15-year Home Equity Loan Calculator

Written by Bill MacDonaldSeptember 8th, 20222 minute read

As the name implies, a home equity loan is a loan against the equity in the home. The word equity just means ownership.

For example, let's say your home is valued at $100,000 and there is no mortgage loan on the home. You have 100% equity (ownership) in the house. For whatever reason, you need to borrow money from the bank, and the bank tells you that they will give you $80,000 if you agree to repay the bank every month and give the bank a lien on the home. A lien means that if you fail to repay the bank for the home equity loan, the bank has the legal right to foreclose and take the house as repayment for the loan.

Home equity loans are usually a fixed amount of money that is calculated as a percentage of the appraised value of the home. Here's another example. The home has a value of $100,000 and there is no mortgage or loan against the property. The bank policy may be to loan only 80% of the value of the home:

Appraised Value = $100,000
X 80% = $80,000

The bank will lend $80,000 to qualified borrowers.

Home equity loans can also be 2nd mortgages. Using the same example above, the home is valued at $100,000 and the 1st mortgage is $50,000 which leaves $50,000 equity. This means that the bank owns $50,000 or 50% of your home and you own 50% of the home. The bank could give you $30,000 as a second mortgage (home equity). Unfortunately, the bank(s) would then own 80% (1st = $50,000 + 2nd = $30,000) of the home and you would own only 20%.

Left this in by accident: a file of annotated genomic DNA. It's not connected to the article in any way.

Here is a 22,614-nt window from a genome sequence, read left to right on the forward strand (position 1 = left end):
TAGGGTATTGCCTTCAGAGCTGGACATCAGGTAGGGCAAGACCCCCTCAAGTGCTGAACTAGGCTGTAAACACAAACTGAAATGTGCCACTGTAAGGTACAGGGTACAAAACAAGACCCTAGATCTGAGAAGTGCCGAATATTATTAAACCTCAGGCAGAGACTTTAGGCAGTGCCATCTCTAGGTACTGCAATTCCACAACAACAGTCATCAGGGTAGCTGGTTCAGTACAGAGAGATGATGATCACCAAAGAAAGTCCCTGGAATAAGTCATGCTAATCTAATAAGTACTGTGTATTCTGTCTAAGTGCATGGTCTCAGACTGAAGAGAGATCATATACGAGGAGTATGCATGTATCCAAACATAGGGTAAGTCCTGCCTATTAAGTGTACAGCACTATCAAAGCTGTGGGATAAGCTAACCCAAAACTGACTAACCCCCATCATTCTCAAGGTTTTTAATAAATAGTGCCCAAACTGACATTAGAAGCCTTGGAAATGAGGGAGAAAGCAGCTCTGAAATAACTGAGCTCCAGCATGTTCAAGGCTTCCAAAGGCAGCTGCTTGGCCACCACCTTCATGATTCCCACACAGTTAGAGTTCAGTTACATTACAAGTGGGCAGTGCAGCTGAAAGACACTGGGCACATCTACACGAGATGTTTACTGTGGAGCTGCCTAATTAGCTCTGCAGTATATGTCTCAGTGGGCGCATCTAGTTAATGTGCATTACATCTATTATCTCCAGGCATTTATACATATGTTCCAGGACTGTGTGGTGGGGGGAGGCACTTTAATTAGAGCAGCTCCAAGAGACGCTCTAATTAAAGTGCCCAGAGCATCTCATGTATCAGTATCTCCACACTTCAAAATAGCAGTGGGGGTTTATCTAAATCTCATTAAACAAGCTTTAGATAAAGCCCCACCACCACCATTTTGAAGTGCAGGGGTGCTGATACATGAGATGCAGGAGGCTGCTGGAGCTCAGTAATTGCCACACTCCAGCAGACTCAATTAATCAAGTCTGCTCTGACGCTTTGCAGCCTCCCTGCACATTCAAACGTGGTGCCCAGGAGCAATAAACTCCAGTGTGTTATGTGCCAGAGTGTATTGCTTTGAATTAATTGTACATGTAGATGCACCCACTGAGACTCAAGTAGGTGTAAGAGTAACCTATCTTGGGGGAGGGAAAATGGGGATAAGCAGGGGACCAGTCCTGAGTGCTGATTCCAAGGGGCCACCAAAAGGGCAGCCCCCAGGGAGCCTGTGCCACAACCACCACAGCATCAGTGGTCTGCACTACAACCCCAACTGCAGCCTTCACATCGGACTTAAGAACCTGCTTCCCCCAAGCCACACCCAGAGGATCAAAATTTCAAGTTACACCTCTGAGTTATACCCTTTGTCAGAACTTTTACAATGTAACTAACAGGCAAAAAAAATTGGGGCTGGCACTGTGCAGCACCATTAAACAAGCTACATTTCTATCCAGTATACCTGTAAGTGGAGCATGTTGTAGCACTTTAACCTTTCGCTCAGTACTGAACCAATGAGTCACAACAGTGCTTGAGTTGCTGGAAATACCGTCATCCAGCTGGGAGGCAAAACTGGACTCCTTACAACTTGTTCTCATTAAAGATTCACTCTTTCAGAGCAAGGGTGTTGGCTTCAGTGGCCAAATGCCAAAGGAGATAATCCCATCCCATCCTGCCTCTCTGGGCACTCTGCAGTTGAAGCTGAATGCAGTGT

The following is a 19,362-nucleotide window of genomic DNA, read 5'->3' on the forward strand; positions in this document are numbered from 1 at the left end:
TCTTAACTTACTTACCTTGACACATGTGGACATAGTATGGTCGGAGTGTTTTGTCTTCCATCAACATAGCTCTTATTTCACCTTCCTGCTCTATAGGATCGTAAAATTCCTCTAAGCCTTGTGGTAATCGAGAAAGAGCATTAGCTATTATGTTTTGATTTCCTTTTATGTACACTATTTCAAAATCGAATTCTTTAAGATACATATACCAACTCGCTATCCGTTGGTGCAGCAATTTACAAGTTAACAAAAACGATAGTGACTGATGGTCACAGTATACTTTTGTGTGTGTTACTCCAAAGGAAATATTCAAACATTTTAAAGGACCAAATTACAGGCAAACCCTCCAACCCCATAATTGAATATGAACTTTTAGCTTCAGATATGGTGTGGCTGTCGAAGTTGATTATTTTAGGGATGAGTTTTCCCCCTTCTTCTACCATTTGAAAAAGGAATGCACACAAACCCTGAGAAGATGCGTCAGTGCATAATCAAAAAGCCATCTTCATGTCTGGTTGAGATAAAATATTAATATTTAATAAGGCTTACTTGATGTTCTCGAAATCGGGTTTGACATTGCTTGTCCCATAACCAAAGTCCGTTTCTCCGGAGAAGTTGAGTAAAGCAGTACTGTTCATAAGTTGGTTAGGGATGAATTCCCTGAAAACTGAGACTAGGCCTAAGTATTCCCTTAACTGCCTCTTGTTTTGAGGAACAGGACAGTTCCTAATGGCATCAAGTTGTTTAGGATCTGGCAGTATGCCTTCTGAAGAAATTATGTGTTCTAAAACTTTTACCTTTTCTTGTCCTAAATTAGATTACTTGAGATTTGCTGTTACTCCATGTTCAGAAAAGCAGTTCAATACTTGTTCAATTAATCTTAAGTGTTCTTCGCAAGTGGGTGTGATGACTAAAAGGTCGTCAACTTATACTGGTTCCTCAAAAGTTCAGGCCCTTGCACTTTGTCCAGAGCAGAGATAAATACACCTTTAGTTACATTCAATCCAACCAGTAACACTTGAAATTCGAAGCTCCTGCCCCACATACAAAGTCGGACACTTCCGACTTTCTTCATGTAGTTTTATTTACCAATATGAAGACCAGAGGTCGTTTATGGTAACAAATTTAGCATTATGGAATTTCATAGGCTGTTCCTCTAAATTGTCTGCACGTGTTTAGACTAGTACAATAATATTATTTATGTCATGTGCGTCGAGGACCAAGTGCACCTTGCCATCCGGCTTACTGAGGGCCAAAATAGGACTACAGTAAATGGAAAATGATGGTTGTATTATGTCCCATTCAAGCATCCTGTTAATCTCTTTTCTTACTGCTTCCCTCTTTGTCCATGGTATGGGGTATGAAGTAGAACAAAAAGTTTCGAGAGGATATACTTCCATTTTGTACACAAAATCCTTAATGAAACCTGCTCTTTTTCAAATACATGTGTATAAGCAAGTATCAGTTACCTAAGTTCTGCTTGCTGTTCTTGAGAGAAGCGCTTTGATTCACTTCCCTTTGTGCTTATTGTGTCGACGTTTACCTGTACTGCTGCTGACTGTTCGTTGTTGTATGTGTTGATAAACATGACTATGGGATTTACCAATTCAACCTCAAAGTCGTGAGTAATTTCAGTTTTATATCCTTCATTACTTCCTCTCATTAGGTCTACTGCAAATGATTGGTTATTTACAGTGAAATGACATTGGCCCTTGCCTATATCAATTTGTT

Home equity loan with existing loan

Appraised Value = $100,000
X 80% = $80,000
less existing loan of $50,000
equals $30,000 for a home equity loan

Home equity loan requirements vary from bank to bank. The interest rates on home equity loans also vary from bank to bank. It pays to shop around for the best home equity deal.

Home equity loans can be a great way to pay for a child’s education, home improvements or bill consolidation. Use the home equity payment calculator to estimate and compare monthly equity payments with different loan terms, interest rates and loan amounts. Read more